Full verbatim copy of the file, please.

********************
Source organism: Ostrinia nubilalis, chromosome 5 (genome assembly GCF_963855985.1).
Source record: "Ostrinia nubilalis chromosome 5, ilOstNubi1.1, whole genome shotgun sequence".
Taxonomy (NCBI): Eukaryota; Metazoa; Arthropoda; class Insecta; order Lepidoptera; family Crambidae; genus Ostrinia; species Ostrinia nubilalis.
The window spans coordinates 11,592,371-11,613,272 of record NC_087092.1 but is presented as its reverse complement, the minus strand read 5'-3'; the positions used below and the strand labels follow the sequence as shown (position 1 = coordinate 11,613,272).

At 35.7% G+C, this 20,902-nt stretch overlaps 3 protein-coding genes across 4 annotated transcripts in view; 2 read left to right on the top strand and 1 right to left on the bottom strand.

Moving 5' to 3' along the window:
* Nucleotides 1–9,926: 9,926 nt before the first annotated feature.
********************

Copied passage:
Source organism: Ostrinia nubilalis, chromosome 5 (genome assembly GCF_963855985.1).
Source record: "Ostrinia nubilalis chromosome 5, ilOstNubi1.1, whole genome shotgun sequence".
Taxonomy (NCBI): Eukaryota; Metazoa; Arthropoda; class Insecta; order Lepidoptera; family Crambidae; genus Ostrinia; species Ostrinia nubilalis.
The window spans coordinates 11,592,371-11,613,272 of record NC_087092.1 but is presented as its reverse complement, the minus strand read 5'-3'; the positions used below and the strand labels follow the sequence as shown (position 1 = coordinate 11,613,272).

At 35.7% G+C, this 20,902-nt stretch overlaps 3 protein-coding genes across 4 annotated transcripts in view; 2 read left to right on the top strand and 1 right to left on the bottom strand.

Moving 5' to 3' along the window:
* Nucleotides 1–9,926: 9,926 nt before the first annotated feature.